YOUNG people across Australia have deemed education to be the most important issue in the upcoming federal election, according to a new report.
The Australian Electoral Commission revealed earlier that enrolment of 18-year-olds was up by 20 per cent when the rolls closed for the 2016 federal election.
The number of voters under 25 now sits at 1.66 million, an addition of 90,000.
A Youth Action and Australian Research Alliance for Children and Youth survey, released this week, questioned 3400 people from across the nation to secure the data.
About 62 per cent of people surveyed ranked education as an “extremely important” federal issue, followed by health with votes from 53 per cent of people and environment and social justice, both with 51 per cent.
Tasmania University Union education president Simon Burnett said he was happy to see so many young people had enrolled to vote in the 2016 election.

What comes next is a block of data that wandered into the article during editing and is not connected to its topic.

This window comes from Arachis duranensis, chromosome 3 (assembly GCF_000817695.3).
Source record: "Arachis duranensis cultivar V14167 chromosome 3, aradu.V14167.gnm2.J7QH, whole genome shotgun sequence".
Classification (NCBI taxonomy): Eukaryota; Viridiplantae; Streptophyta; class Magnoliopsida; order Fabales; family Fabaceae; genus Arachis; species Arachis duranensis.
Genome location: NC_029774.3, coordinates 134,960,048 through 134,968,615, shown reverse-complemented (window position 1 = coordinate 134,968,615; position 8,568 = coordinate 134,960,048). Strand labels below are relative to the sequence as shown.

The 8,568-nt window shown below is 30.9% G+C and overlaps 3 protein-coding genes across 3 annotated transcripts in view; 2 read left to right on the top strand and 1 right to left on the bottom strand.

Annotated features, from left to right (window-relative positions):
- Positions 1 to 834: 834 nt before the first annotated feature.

“We’d expect education to be a priority, for young people the level and accessibility of the education that they get is going to be a huge determining factor in the rest of their lives,” Mr Burnett said.
National Tertiary Education Union national president Jeanie Rea said parties should treat young people seriously in the leadup to the election.
“It is not surprising that young people nominate education as a top issue, with respondents indicating they see it as the basis for social mobility, a good life, access to jobs and as important to the success of the community and the nation,” Ms Rea said.
“Access to education, closely linked with funding also proved to be a major issue, as did equity across all levels of education.
“Other key concerns included rural and remote learning options, resources available to schools, teacher quality, equity between private and public systems, current funding levels and worries about costs, including deregulated university fees.”